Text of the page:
A Whole New Twist On The SWOT

One of the artifacts we have from the ever-paranoid dog-eat-dog world of the Industrial Era was the infamous SWOT analysis. And it lives on in more organizations than we can count. It continues to be an emblematic sacred ritual in the now documented organizations worldwide where there is at least 70% disengagement, which Gallup defines as daily attention to strengths and possibilities, and 90% work without passion.

Because everything we do in the Agile Canvas approach to strategic and business planning is based on science and research, not superstitious traditions, our approach to the SWOT by nature must reflect and align with the data indicating that focus on deficiencies (weaknesses) and fear (threats) effectively diminishes capacity for learning, creativity and courage.

Yes, of course it would be great if a focus on deficiencies and fear led to more creativity and resilience, but that is not how people work. Normal people feel instead the kind of shame and blame, vulnerability and uncertainty that instead invites a sense of defensiveness, mistrust and self-protection.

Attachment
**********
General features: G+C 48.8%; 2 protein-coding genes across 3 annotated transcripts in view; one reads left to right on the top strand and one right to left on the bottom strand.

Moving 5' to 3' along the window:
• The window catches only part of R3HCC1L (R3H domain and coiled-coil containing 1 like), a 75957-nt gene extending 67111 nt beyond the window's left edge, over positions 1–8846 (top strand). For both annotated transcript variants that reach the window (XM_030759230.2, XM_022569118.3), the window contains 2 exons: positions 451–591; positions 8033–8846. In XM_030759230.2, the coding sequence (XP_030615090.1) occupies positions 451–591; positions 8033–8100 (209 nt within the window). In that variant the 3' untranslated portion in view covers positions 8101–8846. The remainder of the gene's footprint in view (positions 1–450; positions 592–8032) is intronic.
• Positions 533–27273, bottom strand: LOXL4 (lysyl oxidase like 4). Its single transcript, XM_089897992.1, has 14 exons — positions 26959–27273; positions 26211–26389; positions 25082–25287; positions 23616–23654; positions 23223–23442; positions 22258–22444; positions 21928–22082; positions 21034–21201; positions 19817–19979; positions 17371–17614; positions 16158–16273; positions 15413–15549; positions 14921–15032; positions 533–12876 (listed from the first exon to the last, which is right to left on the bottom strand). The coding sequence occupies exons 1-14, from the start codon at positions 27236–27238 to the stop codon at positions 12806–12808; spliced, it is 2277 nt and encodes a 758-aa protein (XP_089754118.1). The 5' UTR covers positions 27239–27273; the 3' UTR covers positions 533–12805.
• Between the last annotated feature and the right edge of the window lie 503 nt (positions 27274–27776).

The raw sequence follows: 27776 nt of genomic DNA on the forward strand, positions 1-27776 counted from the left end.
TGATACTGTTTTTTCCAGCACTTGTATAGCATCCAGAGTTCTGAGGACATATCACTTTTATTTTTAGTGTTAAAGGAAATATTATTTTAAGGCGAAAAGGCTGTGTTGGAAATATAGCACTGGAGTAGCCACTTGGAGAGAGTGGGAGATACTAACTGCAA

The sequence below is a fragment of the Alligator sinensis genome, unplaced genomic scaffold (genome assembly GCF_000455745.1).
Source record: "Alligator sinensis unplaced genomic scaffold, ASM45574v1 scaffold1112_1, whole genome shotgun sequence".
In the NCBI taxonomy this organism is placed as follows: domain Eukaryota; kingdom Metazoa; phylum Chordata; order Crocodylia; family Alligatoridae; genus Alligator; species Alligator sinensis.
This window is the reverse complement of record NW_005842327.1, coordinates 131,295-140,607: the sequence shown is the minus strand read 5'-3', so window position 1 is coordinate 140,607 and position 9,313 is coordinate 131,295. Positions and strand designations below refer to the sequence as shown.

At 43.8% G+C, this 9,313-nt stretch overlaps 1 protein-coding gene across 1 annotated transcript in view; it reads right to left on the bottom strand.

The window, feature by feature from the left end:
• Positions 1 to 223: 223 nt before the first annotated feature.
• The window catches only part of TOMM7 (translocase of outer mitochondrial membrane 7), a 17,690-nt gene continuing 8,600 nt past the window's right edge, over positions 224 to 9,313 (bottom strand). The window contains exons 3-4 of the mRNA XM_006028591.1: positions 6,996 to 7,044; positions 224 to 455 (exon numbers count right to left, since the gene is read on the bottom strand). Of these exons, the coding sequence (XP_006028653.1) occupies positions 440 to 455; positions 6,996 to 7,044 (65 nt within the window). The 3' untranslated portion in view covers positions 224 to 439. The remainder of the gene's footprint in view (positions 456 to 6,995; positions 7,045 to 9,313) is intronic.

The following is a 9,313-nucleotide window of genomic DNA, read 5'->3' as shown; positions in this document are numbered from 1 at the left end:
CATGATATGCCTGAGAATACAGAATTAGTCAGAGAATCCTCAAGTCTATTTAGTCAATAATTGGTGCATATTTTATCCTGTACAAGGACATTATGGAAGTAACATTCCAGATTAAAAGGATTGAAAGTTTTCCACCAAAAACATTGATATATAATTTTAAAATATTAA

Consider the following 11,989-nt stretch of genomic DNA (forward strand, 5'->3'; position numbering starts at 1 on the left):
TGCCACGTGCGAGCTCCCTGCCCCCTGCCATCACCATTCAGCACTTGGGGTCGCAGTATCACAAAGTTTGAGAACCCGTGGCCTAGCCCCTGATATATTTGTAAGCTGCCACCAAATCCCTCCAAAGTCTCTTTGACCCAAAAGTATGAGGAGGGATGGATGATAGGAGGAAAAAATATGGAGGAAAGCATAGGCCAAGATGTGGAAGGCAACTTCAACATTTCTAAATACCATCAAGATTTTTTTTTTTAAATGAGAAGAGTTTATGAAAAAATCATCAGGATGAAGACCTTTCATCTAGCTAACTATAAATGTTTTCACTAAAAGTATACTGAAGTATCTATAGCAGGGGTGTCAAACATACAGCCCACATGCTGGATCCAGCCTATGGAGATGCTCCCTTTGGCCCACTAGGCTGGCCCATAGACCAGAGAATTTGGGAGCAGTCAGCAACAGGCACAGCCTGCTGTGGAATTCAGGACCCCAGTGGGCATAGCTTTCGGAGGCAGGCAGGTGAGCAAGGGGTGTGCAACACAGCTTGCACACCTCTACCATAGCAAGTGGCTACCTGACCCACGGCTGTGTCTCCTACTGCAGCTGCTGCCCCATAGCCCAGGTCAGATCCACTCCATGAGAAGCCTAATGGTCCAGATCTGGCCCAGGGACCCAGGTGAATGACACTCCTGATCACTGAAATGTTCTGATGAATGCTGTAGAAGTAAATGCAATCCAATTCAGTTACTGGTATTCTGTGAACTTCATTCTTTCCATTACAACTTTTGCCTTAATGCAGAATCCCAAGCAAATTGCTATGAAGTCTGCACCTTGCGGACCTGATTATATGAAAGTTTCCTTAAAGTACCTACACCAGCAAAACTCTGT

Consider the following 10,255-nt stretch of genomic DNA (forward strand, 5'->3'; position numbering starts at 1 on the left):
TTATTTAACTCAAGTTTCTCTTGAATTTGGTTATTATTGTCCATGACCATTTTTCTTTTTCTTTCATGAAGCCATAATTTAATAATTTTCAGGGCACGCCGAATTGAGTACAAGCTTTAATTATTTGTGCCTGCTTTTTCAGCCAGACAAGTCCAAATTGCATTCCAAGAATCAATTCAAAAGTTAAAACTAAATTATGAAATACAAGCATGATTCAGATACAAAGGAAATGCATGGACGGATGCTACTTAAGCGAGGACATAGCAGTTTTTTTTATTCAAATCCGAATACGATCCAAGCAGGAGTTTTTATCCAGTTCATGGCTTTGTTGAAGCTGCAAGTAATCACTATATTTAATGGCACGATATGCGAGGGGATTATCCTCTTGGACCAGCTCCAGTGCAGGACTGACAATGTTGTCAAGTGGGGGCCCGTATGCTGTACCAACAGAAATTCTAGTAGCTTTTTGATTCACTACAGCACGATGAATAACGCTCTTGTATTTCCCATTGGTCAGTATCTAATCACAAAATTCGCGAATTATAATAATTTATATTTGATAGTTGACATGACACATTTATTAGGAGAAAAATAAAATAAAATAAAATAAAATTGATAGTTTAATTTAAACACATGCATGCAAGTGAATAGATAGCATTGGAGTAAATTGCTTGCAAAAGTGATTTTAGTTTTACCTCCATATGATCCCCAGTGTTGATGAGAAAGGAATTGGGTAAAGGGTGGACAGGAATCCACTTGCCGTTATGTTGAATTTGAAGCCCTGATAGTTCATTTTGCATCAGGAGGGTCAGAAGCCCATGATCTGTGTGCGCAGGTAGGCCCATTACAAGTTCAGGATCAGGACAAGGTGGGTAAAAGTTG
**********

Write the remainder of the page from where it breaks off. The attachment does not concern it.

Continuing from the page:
That's the data. The folklore argues without data that focus on deficiencies and fear leads us down the royal road to success. We know better because we talk to people after traditional SWOT meetings in which they disguise their real feelings with best behavior in front of superiors politeness, and then later reveal relief that they don't have to revisit those meetings and feelings until the next strategic plan.

So we obviously focus on strengths and opportunities. And we reframe the weaknesses and threats conversations to align with the data, and our exprience worldwide. 

For weaknesses, we ask: What kind of learning would make us better than ever in what we do and how we do it? 

For threats, we ask: If you were to start up a competitive organization today, what would you design into it for unique and meaningful advantage? 

These get at the same focus from a completely and functionally opposite perspective, feeding directly, creatively and productively into the Canvas' Questions and Intentions conversations.  People feel energized by these kinds of questions. It makes them trust each other more deeply which remains significant since teams and organizations move at the speed of trust.